Why don't you just keeping making up reasons for things not to work, when they are indeed out there working.
so if the floor does not move downwards when you walk on it, please EXPLAIN how you recover any energy?
If the floor does not move downwards when you walk on it, how does it shake so you can recover energy?
What does the floor shake in relation to, seeing you need to connect it to a fixed point, in order to recover wasted energy from walking?
If you are right, how come we can not recover energy from the billions of people walking on this planet seeing the planet must be vibrating, or shaking?
Your "the weight of the car compresses the road" is in affect, the same as running a car on soft tires, so the car requires more energy to move.
And bdhoro87, please do not think anybody is saying you can not recover wasted energy this way, what we are all trying to tell you, is that there is no gain whatsoever, that in fact, there is a nett loss.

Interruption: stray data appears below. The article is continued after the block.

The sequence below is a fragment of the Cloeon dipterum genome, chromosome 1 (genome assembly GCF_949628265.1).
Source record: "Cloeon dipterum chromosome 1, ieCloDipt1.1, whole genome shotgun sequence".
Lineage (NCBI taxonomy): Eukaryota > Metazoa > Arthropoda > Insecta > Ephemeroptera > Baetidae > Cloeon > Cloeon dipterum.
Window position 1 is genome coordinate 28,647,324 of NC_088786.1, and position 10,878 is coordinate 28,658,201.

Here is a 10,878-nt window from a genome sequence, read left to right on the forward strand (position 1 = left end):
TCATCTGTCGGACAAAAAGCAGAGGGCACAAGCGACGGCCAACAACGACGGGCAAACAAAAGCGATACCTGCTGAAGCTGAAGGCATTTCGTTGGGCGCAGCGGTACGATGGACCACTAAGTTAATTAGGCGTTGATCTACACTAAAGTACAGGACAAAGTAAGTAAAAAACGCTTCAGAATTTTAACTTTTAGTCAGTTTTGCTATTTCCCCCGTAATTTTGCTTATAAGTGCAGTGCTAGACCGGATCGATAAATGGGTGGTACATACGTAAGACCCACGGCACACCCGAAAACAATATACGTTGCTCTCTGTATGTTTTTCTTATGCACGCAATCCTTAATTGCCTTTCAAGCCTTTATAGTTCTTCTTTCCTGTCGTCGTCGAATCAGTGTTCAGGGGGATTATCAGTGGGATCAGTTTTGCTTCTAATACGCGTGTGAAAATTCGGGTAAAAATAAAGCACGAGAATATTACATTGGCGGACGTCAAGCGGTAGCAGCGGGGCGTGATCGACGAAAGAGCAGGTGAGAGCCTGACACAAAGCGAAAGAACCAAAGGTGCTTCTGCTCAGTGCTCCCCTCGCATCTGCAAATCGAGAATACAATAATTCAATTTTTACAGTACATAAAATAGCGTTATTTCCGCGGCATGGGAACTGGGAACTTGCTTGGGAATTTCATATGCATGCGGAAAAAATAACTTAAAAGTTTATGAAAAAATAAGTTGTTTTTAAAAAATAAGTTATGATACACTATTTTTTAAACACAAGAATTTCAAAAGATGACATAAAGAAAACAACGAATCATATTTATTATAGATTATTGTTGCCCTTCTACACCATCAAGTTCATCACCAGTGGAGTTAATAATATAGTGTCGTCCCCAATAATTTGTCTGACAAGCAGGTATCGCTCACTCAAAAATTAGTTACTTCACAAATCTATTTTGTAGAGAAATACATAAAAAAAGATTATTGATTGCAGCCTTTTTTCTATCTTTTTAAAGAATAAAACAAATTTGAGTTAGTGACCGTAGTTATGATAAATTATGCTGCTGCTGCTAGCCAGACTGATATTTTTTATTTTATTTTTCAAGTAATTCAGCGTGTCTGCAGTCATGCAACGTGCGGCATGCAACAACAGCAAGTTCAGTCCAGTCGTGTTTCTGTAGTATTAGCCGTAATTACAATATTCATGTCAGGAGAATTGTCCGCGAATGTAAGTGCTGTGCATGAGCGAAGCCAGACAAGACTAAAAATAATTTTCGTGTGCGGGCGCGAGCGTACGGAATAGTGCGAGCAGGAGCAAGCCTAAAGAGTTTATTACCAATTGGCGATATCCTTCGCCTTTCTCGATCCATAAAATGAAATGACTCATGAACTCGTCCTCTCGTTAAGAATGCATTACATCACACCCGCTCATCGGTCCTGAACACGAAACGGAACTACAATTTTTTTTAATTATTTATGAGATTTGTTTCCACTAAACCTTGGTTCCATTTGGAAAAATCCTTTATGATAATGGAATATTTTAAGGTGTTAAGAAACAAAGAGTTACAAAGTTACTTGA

"When a car drives by, plates are depressed and the motion is passed along hydraulics"
What is your definition of "depressed" please?
Ok its not that the floor does not move downwards at all, but not by more than any other floor. Of course there is never an overall gain of energy (conservation of mass and energy) but energy that is normally wasted and turned into ambient heat, noise and vibration is recaptured and put to use. So its not that you gain energy, but energy that you normally don't use is now used.
"If you are right, how come we can not recover energy from the billions of people walking on this planet seeing the planet must be vibrating, or shaking?"